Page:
Most American laboratories are exposing patients to excess radiation when they undergo a commonly performed heart test, a new study reports.
Myocardial perfusion imaging is a non-invasive test that uses a special radioactive tracer known as thallium to compare the function of the heart and the flow of blood at rest compared to during exercise. The test is performed for many reasons, including to diagnose coronary heart disease and develop a treatment plan.
But a new study shows that only 14 percent of U.S. facilities met the quality benchmark of exposing patients to no more than the amount of radiation recommended by the procedure guidelines, as compared with 32.6 percent of facilities in 64 other countries, according to a report in MedPage Today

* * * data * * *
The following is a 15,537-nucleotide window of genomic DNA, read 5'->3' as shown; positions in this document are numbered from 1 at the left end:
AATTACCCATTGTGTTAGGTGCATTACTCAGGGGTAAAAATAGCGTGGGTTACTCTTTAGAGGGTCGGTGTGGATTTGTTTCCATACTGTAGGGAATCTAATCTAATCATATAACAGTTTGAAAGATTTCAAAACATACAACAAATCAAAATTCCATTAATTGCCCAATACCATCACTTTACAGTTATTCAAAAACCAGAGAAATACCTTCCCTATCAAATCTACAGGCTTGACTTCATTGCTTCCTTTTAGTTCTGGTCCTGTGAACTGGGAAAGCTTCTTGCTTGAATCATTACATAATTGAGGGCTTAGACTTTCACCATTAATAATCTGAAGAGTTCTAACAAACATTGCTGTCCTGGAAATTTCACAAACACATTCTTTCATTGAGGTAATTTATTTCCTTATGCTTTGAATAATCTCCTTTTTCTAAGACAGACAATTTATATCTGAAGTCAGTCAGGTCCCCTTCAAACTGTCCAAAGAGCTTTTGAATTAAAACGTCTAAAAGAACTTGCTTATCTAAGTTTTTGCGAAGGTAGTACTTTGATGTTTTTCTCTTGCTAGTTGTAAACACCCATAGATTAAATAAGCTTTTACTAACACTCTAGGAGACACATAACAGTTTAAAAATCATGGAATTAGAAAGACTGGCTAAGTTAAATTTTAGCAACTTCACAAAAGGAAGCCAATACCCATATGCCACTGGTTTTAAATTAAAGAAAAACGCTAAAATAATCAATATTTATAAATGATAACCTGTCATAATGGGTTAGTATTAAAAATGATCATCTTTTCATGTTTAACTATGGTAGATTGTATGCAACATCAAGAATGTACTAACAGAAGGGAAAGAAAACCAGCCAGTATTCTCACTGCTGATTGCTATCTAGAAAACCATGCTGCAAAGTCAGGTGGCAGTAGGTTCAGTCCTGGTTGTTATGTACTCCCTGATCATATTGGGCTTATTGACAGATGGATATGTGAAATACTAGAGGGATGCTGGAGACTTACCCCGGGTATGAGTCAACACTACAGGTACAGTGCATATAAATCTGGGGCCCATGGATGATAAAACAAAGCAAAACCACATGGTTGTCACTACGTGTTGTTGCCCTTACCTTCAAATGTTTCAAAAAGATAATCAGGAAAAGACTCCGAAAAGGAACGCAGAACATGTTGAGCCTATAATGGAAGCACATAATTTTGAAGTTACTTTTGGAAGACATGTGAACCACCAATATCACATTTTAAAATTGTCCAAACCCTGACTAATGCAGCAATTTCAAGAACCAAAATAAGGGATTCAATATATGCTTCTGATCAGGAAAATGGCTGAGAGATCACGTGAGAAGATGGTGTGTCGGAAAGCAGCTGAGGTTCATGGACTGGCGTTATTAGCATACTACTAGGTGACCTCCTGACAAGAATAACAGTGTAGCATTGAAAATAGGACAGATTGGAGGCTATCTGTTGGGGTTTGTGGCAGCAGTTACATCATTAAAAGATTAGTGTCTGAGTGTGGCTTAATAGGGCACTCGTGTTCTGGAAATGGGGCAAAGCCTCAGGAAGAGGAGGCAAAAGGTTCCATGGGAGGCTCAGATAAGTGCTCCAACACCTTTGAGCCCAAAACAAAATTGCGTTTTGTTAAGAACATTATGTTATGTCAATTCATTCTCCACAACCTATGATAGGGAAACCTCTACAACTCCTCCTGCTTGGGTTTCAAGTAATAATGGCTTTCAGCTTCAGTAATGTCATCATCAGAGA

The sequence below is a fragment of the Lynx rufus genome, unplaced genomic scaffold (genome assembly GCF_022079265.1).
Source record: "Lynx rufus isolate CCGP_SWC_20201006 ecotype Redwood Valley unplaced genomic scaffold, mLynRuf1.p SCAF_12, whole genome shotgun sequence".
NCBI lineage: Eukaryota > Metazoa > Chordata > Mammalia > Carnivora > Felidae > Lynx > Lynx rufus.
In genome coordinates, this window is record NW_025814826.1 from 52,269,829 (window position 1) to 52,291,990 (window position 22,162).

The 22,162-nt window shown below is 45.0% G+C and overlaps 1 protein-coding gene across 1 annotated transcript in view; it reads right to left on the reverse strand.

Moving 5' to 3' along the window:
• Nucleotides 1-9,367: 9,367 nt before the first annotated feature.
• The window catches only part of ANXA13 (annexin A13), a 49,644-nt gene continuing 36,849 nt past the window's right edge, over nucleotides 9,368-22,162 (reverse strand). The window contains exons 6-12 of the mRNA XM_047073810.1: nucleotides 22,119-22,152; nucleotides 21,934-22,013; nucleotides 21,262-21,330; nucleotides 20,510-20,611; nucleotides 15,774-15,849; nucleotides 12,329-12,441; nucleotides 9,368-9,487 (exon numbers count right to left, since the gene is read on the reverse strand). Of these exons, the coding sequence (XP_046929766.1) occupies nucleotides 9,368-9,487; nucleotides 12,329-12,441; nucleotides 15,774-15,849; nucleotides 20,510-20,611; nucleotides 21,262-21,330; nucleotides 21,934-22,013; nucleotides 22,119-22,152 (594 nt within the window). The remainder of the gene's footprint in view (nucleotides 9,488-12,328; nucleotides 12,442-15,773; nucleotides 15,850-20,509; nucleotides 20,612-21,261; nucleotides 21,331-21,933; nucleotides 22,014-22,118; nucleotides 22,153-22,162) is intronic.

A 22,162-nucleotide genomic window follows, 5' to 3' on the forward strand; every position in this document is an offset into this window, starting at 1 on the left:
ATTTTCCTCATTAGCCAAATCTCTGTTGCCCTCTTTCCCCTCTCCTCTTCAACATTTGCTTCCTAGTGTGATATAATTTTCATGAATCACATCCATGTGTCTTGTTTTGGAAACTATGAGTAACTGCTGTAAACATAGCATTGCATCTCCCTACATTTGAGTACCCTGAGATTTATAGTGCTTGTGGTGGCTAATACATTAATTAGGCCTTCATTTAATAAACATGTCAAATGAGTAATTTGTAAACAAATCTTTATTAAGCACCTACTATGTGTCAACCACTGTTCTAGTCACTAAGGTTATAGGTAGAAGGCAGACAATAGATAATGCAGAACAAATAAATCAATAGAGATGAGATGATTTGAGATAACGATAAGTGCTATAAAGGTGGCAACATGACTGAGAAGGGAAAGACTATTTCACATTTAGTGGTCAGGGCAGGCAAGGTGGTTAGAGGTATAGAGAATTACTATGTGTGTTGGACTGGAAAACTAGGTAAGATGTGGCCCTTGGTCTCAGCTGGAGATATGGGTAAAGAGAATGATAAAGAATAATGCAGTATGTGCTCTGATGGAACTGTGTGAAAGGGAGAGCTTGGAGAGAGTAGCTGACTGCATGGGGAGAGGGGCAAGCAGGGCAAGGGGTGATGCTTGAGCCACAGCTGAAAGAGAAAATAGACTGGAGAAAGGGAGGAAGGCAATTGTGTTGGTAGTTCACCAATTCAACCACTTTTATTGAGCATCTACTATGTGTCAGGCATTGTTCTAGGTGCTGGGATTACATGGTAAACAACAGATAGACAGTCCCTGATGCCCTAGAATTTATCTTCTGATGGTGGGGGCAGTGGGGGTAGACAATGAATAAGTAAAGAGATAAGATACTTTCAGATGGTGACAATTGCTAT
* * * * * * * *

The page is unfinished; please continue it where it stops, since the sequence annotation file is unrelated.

The dose of radiation performed in the U.S. labs was 20 percent higher on average than in the other countries, according to the team, which was lead by researchers from Columbia University Medical Center/New York-Presbyterian Hospital in New York City.
The study also showed that very few (7.7 percent) of the U.S. labs employed the “stress-only” protocol compared to nearly 85 percent of the European labs. In this procedure, only the first imaging test is taken of the heart at rest, and the second part omitted if the results are normal.
This manner of performing the test has been found to reduce radiation by more than 60 percent, according to the study, which appears online in JAMA Internal Medicine
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